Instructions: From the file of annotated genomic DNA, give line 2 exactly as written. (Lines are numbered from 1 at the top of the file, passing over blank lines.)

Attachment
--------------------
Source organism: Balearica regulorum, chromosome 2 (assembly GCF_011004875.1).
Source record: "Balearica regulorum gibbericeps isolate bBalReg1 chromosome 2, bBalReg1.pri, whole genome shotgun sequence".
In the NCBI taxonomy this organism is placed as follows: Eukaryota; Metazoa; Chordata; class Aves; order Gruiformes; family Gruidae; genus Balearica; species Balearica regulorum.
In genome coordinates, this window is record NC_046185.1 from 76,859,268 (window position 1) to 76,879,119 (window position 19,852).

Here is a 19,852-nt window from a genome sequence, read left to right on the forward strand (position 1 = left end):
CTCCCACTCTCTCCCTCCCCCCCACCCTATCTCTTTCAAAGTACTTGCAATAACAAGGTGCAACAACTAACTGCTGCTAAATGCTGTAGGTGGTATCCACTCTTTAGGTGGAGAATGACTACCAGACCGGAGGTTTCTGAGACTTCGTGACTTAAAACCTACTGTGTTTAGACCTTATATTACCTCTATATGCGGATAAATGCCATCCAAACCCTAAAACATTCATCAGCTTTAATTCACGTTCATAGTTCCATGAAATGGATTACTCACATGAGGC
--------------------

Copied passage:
Source record: "Balearica regulorum gibbericeps isolate bBalReg1 chromosome 2, bBalReg1.pri, whole genome shotgun sequence".